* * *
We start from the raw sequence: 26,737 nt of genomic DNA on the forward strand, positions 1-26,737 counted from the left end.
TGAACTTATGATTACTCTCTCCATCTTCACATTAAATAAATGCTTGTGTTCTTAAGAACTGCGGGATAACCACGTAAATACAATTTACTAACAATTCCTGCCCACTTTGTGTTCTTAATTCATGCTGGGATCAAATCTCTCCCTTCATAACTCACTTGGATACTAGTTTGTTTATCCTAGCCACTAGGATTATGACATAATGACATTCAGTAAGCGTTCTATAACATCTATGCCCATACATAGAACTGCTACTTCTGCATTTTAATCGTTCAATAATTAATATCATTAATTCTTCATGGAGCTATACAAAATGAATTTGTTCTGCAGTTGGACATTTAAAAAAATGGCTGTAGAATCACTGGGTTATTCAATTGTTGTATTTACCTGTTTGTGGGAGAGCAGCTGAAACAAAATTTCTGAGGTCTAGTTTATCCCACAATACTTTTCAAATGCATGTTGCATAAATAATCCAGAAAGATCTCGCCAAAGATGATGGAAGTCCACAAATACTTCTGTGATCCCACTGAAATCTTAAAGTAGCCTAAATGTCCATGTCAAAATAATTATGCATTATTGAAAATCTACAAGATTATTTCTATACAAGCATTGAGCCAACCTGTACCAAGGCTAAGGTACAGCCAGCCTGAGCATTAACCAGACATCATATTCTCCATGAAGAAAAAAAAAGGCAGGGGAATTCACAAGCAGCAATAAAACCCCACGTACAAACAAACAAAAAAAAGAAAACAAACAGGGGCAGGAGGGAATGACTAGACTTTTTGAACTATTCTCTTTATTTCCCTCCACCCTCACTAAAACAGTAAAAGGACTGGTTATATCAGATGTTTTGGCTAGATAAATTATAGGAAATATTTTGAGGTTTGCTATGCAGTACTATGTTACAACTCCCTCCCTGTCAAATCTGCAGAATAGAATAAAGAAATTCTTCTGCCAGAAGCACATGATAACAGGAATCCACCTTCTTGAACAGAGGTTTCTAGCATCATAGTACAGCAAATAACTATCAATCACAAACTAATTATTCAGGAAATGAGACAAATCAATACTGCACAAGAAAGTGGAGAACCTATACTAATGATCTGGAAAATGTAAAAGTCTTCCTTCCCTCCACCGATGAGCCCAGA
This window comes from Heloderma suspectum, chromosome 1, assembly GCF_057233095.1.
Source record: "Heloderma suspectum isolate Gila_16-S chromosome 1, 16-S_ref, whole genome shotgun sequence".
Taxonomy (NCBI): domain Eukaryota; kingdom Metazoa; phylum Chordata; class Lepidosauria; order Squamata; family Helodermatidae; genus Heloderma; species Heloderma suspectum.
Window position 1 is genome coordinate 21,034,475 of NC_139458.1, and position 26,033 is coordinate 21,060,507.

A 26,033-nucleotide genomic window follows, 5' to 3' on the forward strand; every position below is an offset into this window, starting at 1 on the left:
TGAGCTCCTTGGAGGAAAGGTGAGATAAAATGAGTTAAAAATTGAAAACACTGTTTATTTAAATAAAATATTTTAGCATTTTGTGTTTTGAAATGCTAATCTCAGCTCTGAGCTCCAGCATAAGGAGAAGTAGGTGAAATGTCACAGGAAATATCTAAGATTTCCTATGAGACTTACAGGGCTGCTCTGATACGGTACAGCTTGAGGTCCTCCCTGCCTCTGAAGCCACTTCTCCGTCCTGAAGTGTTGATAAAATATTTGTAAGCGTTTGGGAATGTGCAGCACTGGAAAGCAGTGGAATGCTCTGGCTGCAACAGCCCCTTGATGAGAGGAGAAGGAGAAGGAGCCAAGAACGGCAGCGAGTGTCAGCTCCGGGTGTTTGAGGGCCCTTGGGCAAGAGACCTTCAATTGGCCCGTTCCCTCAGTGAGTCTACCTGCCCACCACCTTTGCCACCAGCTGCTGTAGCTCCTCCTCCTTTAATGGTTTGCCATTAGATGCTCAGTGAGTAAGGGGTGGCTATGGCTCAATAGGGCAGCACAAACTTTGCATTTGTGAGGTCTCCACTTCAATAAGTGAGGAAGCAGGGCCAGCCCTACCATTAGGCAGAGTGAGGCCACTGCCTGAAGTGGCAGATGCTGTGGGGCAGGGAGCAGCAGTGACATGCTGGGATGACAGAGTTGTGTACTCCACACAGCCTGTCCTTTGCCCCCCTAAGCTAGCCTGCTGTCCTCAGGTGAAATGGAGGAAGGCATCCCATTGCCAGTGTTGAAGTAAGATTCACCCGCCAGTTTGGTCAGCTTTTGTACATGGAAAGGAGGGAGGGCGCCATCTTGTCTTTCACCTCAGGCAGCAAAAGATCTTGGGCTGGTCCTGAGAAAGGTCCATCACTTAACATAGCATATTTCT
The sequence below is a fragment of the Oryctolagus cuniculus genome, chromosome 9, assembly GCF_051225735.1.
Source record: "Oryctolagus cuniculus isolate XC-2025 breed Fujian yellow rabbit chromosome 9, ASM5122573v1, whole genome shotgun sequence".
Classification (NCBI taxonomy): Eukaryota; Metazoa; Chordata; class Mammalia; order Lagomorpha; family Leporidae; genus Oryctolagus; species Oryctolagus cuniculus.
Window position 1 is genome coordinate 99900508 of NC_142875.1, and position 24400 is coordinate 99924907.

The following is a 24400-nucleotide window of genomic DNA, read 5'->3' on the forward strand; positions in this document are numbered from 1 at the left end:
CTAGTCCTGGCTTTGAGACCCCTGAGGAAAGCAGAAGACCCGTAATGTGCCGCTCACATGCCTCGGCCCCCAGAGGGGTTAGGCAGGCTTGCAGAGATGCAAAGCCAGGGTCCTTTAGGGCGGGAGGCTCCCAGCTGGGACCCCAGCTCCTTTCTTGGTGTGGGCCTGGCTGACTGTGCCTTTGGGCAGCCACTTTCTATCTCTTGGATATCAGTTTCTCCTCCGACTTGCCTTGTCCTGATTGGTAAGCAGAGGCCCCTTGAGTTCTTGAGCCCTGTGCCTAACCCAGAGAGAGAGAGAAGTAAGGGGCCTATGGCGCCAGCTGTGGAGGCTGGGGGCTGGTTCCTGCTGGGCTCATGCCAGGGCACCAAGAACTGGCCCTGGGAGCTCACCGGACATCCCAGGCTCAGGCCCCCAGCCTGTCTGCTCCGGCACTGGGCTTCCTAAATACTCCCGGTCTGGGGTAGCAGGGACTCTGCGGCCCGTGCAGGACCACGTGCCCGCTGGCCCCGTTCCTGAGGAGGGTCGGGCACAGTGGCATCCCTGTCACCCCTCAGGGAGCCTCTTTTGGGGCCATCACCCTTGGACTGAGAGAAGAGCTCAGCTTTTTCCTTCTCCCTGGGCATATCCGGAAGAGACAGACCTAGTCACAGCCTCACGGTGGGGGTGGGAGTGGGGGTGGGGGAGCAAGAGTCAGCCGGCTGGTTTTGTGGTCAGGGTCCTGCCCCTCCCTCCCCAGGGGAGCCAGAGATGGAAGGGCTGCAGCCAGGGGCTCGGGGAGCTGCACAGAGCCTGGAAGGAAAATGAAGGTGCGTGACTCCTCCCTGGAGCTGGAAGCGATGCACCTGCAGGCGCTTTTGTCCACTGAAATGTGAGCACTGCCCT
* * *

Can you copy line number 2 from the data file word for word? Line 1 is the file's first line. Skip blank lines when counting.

TGAACTTATGATTACTCTCTCCATCTTCACATTAAATAAATGCTTGTGTTCTTAAGAACTGCGGGATAACCACGTAAATACAATTTACTAACAATTCCTGCCCACTTTGTGTTCTTAATTCATGCTGGGATCAAATCTCTCCCTTCATAACTCACTTGGATACTAGTTTGTTTATCCTAGCCACTAGGATTATGACATAATGACATTCAGTAAGCGTTCTATAACATCTATGCCCATACATAGAACTGCTACTTCTGCATTTTAATCGTTCAATAATTAATATCATTAATTCTTCATGGAGCTATACAAAATGAATTTGTTCTGCAGTTGGACATTTAAAAAAATGGCTGTAGAATCACTGGGTTATTCAATTGTTGTATTTACCTGTTTGTGGGAGAGCAGCTGAAACAAAATTTCTGAGGTCTAGTTTATCCCACAATACTTTTCAAATGCATGTTGCATAAATAATCCAGAAAGATCTCGCCAAAGATGATGGAAGTCCACAAATACTTCTGTGATCCCACTGAAATCTTAAAGTAGCCTAAATGTCCATGTCAAAATAATTATGCATTATTGAAAATCTACAAGATTATTTCTATACAAGCATTGAGCCAACCTGTACCAAGGCTAAGGTACAGCCAGCCTGAGCATTAACCAGACATCATATTCTCCATGAAGAAAAAAAAAGGCAGGGGAATTCACAAGCAGCAATAAAACCCCACGTACAAACAAACAAAAAAAAGAAAACAAACAGGGGCAGGAGGGAATGACTAGACTTTTTGAACTATTCTCTTTATTTCCCTCCACCCTCACTAAAACAGTAAAAGGACTGGTTATATCAGATGTTTTGGCTAGATAAATTATAGGAAATATTTTGAGGTTTGCTATGCAGTACTATGTTACAACTCCCTCCCTGTCAAATCTGCAGAATAGAATAAAGAAATTCTTCTGCCAGAAGCACATGATAACAGGAATCCACCTTCTTGAACAGAGGTTTCTAGCATCATAGTACAGCAAATAACTATCAATCACAAACTAATTATTCAGGAAATGAGACAAATCAATACTGCACAAGAAAGTGGAGAACCTATACTAATGATCTGGAAAATGTAAAAGTCTTCCTTCCCTCCACCGATGAGCCCAGA